·       In 2000, recycling resulted in an annual energy savings equal to the amount of energy used in 6 million homes (over 660 trillion BTUs). In 2005, recycling is conservatively projected to save the amount of energy used in 9 million homes (900 trillion BTUs).

·       A national recycling rate of 30% reduces greenhouse gas emissions as much as removing nearly 25 million cars from the road.
Source: Recycle UK

·       When one ton of steel is recycled, 2,500 pounds of iron ore, 1,400 pounds of coal and 120 pounds of limestone are conserved.

·       Recycling one aluminium can saves enough energy to run a TV for three hours

·       A 60-watt light bulb can be run for over a day on the amount of energy saved by recycling 1 pound of steel.
Source: Dreams Time
·       To produce each week's Sunday newspapers, 500,000 trees must be cut down.

·       If all our newspaper was recycled, we could save about 250,000,000 trees each year!

·       The average American uses seven trees a year in paper, wood, and other products made from trees. This amounts to about 2,000,000,000 trees per year!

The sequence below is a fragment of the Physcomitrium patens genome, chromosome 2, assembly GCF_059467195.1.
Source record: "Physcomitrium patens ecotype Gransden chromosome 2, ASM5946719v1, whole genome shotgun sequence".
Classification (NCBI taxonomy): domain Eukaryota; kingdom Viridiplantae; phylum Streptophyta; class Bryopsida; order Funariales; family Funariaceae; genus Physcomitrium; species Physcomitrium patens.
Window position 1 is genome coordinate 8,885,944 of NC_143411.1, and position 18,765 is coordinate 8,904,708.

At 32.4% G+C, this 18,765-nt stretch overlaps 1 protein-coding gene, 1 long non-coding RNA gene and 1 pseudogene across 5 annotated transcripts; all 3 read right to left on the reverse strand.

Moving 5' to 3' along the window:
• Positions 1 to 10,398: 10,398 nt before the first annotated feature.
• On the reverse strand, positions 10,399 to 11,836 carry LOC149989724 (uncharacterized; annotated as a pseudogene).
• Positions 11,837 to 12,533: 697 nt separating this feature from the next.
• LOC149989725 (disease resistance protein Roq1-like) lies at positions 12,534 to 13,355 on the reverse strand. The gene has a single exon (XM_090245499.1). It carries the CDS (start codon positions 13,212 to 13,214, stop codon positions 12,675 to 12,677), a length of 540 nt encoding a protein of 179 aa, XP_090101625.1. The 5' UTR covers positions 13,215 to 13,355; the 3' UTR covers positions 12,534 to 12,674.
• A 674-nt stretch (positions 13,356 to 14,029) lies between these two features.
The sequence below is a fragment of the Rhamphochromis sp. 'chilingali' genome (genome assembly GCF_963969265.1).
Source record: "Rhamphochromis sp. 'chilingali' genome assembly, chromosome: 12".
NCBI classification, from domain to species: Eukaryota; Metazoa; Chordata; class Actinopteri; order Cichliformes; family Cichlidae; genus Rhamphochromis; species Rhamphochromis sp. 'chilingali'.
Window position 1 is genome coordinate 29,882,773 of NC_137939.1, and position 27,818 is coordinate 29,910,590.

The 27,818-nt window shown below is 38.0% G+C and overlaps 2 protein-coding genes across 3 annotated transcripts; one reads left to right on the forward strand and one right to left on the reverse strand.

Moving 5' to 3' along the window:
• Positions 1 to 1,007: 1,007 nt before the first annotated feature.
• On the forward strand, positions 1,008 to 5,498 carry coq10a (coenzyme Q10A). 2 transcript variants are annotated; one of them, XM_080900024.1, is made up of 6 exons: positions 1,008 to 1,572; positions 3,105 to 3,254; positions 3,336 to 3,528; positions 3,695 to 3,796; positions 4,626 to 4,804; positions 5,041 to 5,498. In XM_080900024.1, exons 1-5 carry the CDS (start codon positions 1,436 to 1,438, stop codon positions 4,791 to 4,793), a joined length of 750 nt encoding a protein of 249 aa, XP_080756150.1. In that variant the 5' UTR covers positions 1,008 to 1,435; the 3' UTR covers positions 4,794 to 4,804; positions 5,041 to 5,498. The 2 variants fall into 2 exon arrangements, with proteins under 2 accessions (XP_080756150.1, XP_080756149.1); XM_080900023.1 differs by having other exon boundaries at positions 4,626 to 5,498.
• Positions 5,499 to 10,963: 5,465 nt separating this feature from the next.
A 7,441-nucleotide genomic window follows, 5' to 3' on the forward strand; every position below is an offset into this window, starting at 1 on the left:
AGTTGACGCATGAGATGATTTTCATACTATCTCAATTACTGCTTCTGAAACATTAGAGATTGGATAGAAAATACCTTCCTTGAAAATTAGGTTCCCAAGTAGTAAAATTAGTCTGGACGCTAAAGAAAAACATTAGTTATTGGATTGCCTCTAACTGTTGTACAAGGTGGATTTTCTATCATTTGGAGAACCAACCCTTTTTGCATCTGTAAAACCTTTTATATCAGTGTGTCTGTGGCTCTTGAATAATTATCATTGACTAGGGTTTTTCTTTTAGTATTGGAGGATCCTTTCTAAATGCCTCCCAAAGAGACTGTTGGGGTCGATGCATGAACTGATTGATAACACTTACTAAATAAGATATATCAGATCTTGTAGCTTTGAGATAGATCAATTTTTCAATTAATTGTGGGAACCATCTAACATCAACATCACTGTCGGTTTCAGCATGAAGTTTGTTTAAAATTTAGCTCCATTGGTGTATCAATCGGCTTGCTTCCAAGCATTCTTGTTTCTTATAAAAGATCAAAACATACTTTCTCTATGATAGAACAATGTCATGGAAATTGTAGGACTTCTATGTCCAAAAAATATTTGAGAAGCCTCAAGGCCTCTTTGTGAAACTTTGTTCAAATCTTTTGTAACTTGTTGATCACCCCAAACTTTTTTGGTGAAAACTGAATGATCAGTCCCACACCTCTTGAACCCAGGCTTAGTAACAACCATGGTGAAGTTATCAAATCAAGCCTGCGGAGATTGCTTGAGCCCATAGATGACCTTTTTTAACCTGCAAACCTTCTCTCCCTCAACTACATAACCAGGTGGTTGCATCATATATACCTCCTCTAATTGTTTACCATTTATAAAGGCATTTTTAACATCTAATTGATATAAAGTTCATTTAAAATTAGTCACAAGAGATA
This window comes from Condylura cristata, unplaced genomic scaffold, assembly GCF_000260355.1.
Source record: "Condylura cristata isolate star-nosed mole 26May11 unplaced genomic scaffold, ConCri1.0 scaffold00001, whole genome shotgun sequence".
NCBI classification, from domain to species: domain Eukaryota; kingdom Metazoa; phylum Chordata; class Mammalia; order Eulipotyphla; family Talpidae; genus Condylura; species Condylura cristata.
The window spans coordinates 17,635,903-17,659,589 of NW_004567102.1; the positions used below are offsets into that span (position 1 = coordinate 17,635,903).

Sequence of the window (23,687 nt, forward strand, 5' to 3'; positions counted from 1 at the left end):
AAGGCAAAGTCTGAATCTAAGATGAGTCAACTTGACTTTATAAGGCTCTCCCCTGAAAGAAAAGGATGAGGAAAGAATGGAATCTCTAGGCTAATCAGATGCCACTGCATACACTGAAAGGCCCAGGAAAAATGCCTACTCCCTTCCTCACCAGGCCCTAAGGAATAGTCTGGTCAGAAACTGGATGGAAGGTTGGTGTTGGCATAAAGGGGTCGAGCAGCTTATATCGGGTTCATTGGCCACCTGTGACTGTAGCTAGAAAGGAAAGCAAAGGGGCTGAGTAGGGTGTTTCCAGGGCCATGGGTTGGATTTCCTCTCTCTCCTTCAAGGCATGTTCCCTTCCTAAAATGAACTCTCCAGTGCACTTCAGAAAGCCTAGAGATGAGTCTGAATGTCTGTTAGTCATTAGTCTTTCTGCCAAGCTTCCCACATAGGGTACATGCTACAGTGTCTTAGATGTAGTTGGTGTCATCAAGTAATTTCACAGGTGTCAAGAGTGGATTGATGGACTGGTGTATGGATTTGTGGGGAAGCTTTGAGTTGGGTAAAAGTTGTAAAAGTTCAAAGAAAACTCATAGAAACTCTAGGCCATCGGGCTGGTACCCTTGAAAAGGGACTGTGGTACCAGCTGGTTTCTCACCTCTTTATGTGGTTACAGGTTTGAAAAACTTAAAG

·       The amount of wood and paper we throw away each year is enough to heat 50,000,000 homes for 20 years.

·       The average household throws away 13,000 separate pieces of paper each year. Most is packaging and junk mail.

·       Each ton (2000 pounds) of recycled paper can save 17 trees, 380 gallons of oil, three cubic yards of landfill space, 4000 kilowatts of energy, and 7000 gallons of water. This represents a 64% energy savings, a 58% water savings, and 60 pounds less of air pollution!
Source: Globalcry
·       Recycled paper supplies more than 37% of the raw materials used to make new paper products in the U.S. Without recycling, this material would come from trees. Every ton of newsprint or mixed paper recycled is the equivalent of 12 trees. Every ton of office paper recycled is the equivalent of 24 trees.